Diving into Shiraz vs Syrah on International Shiraz Day!
Wine can be hugely intimidating. There are thousands of grape varieties and to make matters even more confusing, some wines are named after the place they come from, rather than the actual grape!
A classic example of this is Syrah (sih-rah) and Shiraz (shuh-raz). Did you know that these are actually two red wine styles made from the same grape?
Today is International Shiraz Day, so what better time than to delve into the similarities and differences between Syrah and Shiraz!
All about Syrah
Syrah is the traditional name for this grape variety.
It was first made thousands of years ago in ancient Roman times! Recent studies have shown that Syrah was actually created from the spontaneous reproduction of Mondeuse Blanche and Dureza – grape varieties that are local to the Rhône region in France, where some of the most famous Syrah wines are produced.
Confusingly, the French will label their Syrah wines based on where they are grown (known as the ‘appellation’ in French) and with complete disregard for the grape variety used. In classic French fashion, if you know, you know! You will often see French wines called Hermitage, Côte Rôtie and Cornas – world-renowned Rhône appellations that produce 100% Syrah wines.
This means that stylistically, wines labelled as Syrah from other countries around the world usually refer to Old World expression and are often grown in cooler, more moderate climates exhibiting a lighter body and finer tannin structure.
Syrah wines usually showcase pepper, spice and savoury oak character, with lovely floral perfume and bright red and black fruits.
All about Shiraz
Shiraz is exactly the same grape variety as Syrah – it’s just a different style of wine!
After Syrah was brought to Australia in the 19th century, the name was changed to Shiraz.
Most experts believe this name change was due to a spelling error that was never corrected and before you know it, Shiraz had taken root in Australia (literally!) as one of their most famous red wines.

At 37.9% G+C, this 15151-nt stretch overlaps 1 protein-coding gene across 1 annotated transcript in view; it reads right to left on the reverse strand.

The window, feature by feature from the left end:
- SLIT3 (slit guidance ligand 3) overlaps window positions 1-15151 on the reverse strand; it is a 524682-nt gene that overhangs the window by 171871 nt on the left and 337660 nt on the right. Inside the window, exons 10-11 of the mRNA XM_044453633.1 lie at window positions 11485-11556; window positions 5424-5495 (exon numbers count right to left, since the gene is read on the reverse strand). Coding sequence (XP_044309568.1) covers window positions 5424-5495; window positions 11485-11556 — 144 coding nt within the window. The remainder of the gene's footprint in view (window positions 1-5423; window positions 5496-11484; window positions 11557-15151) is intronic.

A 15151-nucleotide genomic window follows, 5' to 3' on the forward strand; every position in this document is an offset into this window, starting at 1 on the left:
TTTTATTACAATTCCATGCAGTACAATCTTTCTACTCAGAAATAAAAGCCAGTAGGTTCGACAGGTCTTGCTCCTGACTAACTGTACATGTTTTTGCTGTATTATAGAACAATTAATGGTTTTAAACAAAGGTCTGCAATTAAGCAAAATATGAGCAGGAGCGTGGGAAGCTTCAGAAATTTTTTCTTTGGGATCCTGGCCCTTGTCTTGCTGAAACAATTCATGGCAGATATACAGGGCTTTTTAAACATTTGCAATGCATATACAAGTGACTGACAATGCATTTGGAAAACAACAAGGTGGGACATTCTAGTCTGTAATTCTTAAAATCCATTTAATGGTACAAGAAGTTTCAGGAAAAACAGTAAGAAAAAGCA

The initial plantings of Shiraz in Australia were in some very warm wine regions like the Barossa and so Shiraz became known as full-bodied, riper, fruit-forward styles of wine.
This has meant that wines labelled Shiraz often refer to this New World style of wine, exhibiting these bigger, bolder characters.
Shiraz wines are usually fruit-forward, with ripe blue and blackberries, plum and cherries. Often these wines are aged in new French or American oak producing dark chocolate, mocha and toasty notes.
Did you know?
Did you know that Syrah/Shiraz is the sixth most planted variety in the world? It is a hugely popular wine and can be quite polarising, with many drinkers either loving a big Aussie Shiraz or a more refined Old World Syrah.
Many New World producers in cooler climate areas around Australia (and other countries such as USA, New Zealand, South Africa and Chile) are leaning into a growing trend to produce lighter, more elegant Rhône styles and consequently labelling them Syrah.
Fogarty Wine Group Shiraz from around Australia
From the cool climate Pyrenees in Victoria and Frankland River in the Great Southern, to the warmer climate of Margaret River and the hotter Perth Hills in Western Australia, explore our delicious range of world-class Australian Shiraz.
“Very deep, bright red/purple colour. Spicy, peppery, fresh earth and red fruit aromas of some complexity, especially considering its youth. The wine is medium to full-bodied and soft-textured, with no shortage of tannin, but the texture is supple and drying, the fine-grained powery tannins augmenting the savoury flavours. There is abundant fruit within but the overall style is savoury, food friendly and very stylish. Very long aftertaste. Great value.” – 94 Points, Huon Hooke, The Real Review 2022
Most like: Old World Syrah
“Hand picked from a single block on the estate's 1972 plantings in central Wilyabrup, matured for 12 months in new and used French oak. This is as powerful as any of its breed, with the blackest of black fruits and tannins normally the confines of cabernet sauvignon, French oak lost in the wash.”- 96 Points, James Halliday, Halliday Wine Companion
Most like: Old World Syrah
“Terrific shiraz from this excellent vineyard in an excellent year. Engages from the start with scents of spicy infused plum and cherry with a little vanilla pod concentration. The palate is seamlessly structured with find powdery tannins sitting within powerful fruit. It’s such a poised wine that builds effortlessly through the palate to a long finish.” – 96 Points, Ray Jordan, Top 100 Reds 2021
Most like: New World Shiraz
“The vibrancy of this wine highlights the Frankland River region's expression of Shiraz. Ripeness and flavour enhanced by the warm summer days, as well as perfume and freshness from the cooling afternoon and evening sea-breezes.” – Emma Gillespie, Winemaker
Most like: Somewhere in between!
Shop all Fogarty Wine Group Shiraz wines here.